Wellington Advertiser
Bedtime Stories an absolutely hilarious, well-constructed play
by David Meyer........June 18 2012

WATERLOO - What a difference 20 years can make in the theatre world. Back then, almost every performance received a standing ovation, as if the audience would be embarrassed to do less - even if moderate applause was all that was deserved.

But Bedtimes Stories by Norm Foster not only received stand-up applause last week, but very much earned it. Perhaps it was Foster himself in the audience for the opening at the St. Jacobs Country Playhouse, or maybe it was a uniformly-excellent cast, and, very likely, the incredible humour that has Foster the most produced playwright in Canada - or a mixture. The play is a series of six vignettes, with five actors doing three roles apiece.

It takes incredible talent to switch from one character to another, but with costume designer Nichol Del Cul in command, it actually appeared there were 15 people on stage. Director Chris McHarge gets the absolute best out of everyone here. The scenes all take place in a bedroom, and there are a number of recurring themes.


It opens with a radio jock desperate to hit the big time offering a couple $5,000 to have sex over the airwaves, with him describing the action. In the end, he bails but they remain in the hotel room. Unknown to them, the recorder is left on and their antics for the next few hours are played over the airwaves.

Foster has done an incredible job of weaving a disparate group of people into a whole cloth of hilarity. There is a cab driver who could get lost in a two street town, a sensitive shock rocker with heel problems, an accountant turned crook who cannot understand the term "silent alarm," a stripper who not only can't dance, but is clumsy, and, through it all, Foster focuses on relationships and how men and women interact. To say he does that in a comedic way is a gross understatement. There are howls throughout. Even when people could see the joke coming, actors Brad Austin, Terry Bara, Karen Coughlin, Alison Lawrence and Ralph Small were so compelling they still got huge laughs.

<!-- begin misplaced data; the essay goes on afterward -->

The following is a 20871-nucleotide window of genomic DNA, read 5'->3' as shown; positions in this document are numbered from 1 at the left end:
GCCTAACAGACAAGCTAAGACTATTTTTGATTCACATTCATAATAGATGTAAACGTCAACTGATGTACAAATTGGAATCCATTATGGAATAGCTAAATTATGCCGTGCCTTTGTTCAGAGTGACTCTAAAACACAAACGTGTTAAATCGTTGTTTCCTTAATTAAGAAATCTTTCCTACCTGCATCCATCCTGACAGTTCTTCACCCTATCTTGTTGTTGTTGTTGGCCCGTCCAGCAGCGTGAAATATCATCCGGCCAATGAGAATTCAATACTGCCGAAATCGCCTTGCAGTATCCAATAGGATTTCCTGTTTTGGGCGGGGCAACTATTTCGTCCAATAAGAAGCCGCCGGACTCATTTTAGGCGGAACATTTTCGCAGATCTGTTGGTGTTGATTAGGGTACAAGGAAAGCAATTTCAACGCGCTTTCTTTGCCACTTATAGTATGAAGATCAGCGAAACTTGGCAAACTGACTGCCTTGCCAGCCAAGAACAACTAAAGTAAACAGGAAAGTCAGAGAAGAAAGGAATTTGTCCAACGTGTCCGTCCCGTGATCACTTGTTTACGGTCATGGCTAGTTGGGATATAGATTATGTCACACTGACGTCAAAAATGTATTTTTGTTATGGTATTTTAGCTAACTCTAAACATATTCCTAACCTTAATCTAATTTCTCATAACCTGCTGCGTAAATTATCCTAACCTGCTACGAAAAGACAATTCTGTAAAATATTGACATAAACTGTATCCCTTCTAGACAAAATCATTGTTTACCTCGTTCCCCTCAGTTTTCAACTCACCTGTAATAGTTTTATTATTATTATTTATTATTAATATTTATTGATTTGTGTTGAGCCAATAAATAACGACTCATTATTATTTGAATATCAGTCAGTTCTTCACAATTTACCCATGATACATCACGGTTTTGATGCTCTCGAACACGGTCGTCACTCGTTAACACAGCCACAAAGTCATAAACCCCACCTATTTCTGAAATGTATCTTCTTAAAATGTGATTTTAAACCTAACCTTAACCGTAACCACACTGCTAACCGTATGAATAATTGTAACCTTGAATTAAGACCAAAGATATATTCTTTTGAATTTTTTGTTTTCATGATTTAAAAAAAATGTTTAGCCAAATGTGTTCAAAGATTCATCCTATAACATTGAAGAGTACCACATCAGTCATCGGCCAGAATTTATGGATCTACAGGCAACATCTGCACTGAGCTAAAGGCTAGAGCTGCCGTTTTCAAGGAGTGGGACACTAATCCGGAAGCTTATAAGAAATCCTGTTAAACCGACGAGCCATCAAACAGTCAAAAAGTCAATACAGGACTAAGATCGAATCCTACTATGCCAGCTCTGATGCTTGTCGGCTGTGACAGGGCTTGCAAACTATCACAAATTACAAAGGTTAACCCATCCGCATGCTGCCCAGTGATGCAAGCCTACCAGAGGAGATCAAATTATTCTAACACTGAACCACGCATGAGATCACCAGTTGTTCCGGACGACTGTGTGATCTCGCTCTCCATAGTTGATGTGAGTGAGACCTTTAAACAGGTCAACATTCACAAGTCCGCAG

Alison Lawrence, Ralph Small, Brad Austin, Bedtime Stories, 2012

To cite one scene only, Coughlin, who is leaving her husband, lectures a pair of movers about the faults of men. Humourist Dan Jenkins once wrote of "the look" and said, "Women do it better than leopards." Coughlin was particularly adept. Barna, too, had the audience in stitches as shock rocker Tommy Quick, who was also a constant theme through the show. It took nearly a minute after his entrance to say his first line because of the laughter.

The cast was that good. The facial expressions of all of them added to great writing. From a mover with a bad back, to the hilarious middle aged couple being paid to make love, to a dying man visited in a hospital by a girl who once taunted and treated him cruelly, the acting was incredible. The music that segues one scene to the next was not only perfect, but also added to the comedy. Nobody will ever again listen to Born to Be Wild the same way after seeing this show.

The set work by Stephen Degenstein set the mood wonderfully. It was Spartan in many ways, with a big bed and a few pieces of furniture, but the art on the walls transformed it from a hospital room to the office of a guy running a stripper operation.

The entire production is one that should not be missed by anyone in need of a good laugh. Foster examines love, hatred, boredom, cruelty, desperation, compassion and all the human elements that go with those - and he does it with style, humanity and a lot of humour.

Bedtime Stories runs through June 30. Tickets are available at the theatre box office, by calling 519-747-7788 (toll free 1-855-372-9866) or at stjacobscountryplayhouse.com.